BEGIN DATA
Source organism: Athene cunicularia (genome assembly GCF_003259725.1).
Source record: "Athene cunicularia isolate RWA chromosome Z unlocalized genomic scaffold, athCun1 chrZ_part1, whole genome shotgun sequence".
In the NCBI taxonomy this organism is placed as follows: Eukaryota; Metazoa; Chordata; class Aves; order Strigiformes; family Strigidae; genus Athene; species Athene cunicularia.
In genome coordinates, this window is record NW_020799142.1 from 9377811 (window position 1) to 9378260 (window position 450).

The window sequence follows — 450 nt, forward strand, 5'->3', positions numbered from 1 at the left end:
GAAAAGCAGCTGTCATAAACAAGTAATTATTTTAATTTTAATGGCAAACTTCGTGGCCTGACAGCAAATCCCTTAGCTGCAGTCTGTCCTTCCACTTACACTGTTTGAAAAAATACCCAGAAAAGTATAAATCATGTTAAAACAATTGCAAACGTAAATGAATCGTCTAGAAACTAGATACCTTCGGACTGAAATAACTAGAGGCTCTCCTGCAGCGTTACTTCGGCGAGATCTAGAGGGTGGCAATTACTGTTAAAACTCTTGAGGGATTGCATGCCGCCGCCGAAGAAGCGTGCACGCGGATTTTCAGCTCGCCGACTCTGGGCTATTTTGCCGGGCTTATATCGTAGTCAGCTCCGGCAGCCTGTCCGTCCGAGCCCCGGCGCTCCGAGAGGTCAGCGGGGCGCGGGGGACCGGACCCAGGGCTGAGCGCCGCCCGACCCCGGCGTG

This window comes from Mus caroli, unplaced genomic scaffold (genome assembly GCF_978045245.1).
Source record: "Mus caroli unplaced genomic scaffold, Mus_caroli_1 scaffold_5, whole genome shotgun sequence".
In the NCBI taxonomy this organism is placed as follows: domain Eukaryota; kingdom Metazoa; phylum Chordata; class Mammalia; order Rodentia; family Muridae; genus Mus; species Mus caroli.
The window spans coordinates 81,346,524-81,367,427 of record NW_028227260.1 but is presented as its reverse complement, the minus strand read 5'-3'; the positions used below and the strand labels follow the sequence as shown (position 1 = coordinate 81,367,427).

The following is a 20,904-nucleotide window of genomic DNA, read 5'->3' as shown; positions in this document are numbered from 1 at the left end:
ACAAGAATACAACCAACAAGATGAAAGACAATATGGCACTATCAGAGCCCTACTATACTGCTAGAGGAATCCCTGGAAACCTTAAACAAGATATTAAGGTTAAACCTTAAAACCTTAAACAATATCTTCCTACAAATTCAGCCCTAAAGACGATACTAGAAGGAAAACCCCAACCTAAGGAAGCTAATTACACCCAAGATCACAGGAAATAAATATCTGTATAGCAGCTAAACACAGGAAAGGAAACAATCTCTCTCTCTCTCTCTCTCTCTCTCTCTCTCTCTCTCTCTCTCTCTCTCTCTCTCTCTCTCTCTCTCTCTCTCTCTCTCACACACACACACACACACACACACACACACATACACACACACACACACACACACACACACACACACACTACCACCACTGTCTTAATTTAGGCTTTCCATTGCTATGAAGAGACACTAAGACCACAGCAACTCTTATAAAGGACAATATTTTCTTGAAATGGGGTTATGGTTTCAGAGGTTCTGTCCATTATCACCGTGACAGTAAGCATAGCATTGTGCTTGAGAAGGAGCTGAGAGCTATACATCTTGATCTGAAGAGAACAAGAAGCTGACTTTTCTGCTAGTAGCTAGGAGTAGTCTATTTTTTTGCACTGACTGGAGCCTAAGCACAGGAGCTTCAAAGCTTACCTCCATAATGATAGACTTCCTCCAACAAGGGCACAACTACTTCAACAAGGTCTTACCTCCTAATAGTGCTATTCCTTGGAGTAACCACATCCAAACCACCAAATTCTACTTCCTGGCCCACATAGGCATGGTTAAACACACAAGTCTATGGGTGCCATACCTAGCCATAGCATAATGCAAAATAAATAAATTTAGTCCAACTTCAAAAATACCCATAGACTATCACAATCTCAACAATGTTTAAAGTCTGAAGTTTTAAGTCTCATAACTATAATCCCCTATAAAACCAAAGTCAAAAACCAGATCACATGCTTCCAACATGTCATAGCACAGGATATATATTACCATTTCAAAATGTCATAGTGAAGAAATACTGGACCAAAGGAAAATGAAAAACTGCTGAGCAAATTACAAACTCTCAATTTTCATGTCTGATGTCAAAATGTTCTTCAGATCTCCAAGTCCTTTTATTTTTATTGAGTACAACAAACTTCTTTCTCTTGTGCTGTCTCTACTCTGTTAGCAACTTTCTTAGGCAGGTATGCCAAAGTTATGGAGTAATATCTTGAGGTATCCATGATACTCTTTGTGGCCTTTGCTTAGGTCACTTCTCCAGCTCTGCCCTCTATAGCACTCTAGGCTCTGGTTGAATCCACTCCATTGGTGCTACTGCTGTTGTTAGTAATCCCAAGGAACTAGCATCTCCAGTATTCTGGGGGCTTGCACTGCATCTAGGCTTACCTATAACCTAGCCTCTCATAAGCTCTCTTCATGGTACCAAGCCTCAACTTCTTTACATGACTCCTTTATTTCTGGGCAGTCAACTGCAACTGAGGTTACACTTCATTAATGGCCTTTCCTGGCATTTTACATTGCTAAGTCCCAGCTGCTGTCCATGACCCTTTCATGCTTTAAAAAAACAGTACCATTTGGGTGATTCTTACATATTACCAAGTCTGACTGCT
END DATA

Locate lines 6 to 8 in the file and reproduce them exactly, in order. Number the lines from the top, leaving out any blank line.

GAAAAGCAGCTGTCATAAACAAGTAATTATTTTAATTTTAATGGCAAACTTCGTGGCCTGACAGCAAATCCCTTAGCTGCAGTCTGTCCTTCCACTTACACTGTTTGAAAAAATACCCAGAAAAGTATAAATCATGTTAAAACAATTGCAAACGTAAATGAATCGTCTAGAAACTAGATACCTTCGGACTGAAATAACTAGAGGCTCTCCTGCAGCGTTACTTCGGCGAGATCTAGAGGGTGGCAATTACTGTTAAAACTCTTGAGGGATTGCATGCCGCCGCCGAAGAAGCGTGCACGCGGATTTTCAGCTCGCCGACTCTGGGCTATTTTGCCGGGCTTATATCGTAGTCAGCTCCGGCAGCCTGTCCGTCCGAGCCCCGGCGCTCCGAGAGGTCAGCGGGGCGCGGGGGACCGGACCCAGGGCTGAGCGCCGCCCGACCCCGGCGTG

This window comes from Mus caroli, unplaced genomic scaffold (genome assembly GCF_978045245.1).
Source record: "Mus caroli unplaced genomic scaffold, Mus_caroli_1 scaffold_5, whole genome shotgun sequence".